Two more from Immortal Longings, the play by Terence McNally.

I seem to be having a love affair with several of Fuji's lenses. Today it was all about the 56mm f1.2 APD lens. But a week or so ago it was the 50-140mm f2.8 lens. It's a great set of focal lengths with which to shoot live theater productions. It's fast, sharp wide open and the range is perfectly suited for capturing the essence of most plays. The OIS in the lens works well with the IBIS in the X-H1 and the capper, for this kind of work, is the availability of the Eterna color profile to help flatten out the contrast  during capture. If a file is too flat you can always add a bit of pop to it. It's harder to go in the other direction; once the blacks are set, and the highlights are on the verge, trying to bring down the contrast in post is almost a fool's errand. 

Please click on the images to see them larger. 

This morning the star of the photo shoot was the kids. The co-star was the new (to me) 56mm f 1.2, the only lens I brought along.

©2019 Kirk Tuck. Please do not republish. 

I spent the morning photographing some of the Summer programs for kids at Zach Theatre. I left the camera bag at home and brought just one camera and one lens. It was a Fuji X-H1, and the very speedy Fuji 56mm f1.2 APD lens. I did something I've never tried before in all the years I've been photographing; I shot everything with the lens at its widest aperture ---- f1.2. 

I knew that the lens would be sharp because I've seen the MTF curves and read a fair number of reviews. I also knew it would be sharp because I shot test images in the studio before pressing the lens into service. But I was a bit apprehensive about how well it would focus; because of the anodization filter inside the lens it's only able to use contrast detect autofocus, not phase detect autofocus. I'd read stuff all over the web which presented the lens as slow and kludgy to focus. I figured that if the lens was truly dreadful at focusing I could just call it a day and come back sometime in the future to photograph. We weren't under any sort of onerous deadlines and I was willing to take a chance.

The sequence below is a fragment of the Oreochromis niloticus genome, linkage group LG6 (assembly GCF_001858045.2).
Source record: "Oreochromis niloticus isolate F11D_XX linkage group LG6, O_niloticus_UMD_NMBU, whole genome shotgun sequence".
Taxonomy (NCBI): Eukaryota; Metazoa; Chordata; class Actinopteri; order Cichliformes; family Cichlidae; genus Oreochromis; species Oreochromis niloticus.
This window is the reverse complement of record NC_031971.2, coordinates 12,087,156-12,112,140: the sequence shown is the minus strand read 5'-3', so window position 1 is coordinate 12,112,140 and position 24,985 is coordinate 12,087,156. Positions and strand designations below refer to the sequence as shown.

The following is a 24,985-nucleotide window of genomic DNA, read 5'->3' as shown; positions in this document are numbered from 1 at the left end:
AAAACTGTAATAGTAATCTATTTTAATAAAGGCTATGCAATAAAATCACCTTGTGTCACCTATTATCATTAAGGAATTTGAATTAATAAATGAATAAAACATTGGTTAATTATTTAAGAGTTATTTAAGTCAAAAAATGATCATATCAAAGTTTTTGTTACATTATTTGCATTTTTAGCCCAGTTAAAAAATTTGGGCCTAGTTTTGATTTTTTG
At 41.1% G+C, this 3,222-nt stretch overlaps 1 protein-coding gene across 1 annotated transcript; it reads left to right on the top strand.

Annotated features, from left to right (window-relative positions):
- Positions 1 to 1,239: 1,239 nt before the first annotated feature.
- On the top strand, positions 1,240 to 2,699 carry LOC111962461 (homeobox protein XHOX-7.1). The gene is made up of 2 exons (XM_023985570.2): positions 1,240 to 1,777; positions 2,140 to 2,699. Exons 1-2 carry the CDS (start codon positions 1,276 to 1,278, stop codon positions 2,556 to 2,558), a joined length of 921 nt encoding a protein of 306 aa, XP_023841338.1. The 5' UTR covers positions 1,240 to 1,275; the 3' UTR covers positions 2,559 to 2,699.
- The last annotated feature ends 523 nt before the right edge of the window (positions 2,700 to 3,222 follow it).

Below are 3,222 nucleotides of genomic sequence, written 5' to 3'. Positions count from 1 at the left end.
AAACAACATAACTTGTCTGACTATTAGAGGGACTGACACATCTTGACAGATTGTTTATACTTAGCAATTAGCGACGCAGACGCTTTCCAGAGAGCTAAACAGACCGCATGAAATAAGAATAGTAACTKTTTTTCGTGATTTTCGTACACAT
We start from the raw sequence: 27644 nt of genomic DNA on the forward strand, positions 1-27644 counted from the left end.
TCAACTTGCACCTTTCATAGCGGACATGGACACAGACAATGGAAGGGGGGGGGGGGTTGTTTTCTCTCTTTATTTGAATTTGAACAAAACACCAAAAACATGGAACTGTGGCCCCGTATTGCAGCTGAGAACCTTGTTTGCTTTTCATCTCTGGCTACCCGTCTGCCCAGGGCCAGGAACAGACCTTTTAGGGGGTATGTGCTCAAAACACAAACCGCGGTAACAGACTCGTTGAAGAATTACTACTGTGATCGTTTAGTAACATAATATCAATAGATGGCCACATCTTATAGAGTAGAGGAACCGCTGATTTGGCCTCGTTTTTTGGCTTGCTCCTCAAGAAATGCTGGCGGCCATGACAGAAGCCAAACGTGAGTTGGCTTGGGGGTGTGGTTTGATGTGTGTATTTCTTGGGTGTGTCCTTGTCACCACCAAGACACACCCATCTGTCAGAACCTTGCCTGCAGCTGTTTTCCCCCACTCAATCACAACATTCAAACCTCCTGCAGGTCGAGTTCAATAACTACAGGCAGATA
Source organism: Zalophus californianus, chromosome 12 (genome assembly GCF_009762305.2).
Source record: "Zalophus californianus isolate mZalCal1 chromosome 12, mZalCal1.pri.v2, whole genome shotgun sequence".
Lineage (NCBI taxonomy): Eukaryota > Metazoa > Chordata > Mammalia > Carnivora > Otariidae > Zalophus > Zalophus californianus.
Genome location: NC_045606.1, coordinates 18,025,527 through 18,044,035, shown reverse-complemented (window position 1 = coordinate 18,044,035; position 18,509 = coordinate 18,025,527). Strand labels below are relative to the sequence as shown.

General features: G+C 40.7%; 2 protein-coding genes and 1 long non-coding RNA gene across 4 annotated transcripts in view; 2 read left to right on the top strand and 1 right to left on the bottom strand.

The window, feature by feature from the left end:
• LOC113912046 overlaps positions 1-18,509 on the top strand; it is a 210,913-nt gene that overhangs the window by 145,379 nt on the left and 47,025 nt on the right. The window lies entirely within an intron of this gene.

I wanted to use the lens wide open because, like almost every client's locations, there's always some clutter and junk in the backgrounds and if I can use shallow depth of field to minimize the visual chaos it's a plus for the art directors who will end up using the images.

So, how did it work out? Well, it exceeded my expectations. In decent light (areas in which I could shoot at full aperture using ISO 1600, or better) the camera and lens were quick to focus and lock in. I could even successfully use face detection in the majority of settings. If I did my part correctly and put the little green AF focusing square on the right spot I found the files to be extremely sharp. I don't care about corner sharpness and didn't look at it because in 99% of cases my main subject is in the center or in the sweet spot of the frame and my corners were part of the out of focus areas which were nicely smooth, and that's why I bought the lens in the first place. 

The kids were sweet and cute, and having fun with all the programs. I spent a couple hours shooting and knocked out about 1200 frame which I edited (selected or deleted) down to about 600 which I then post processed lightly (most just exposure tweaks) before outputting from Lightroom and sending the final files to Smugmug.com.
©2019 Kirk Tuck. Please do not republish. 

©2019 Kirk Tuck. Please do not republish. 
©2019 Kirk Tuck. Please do not republish.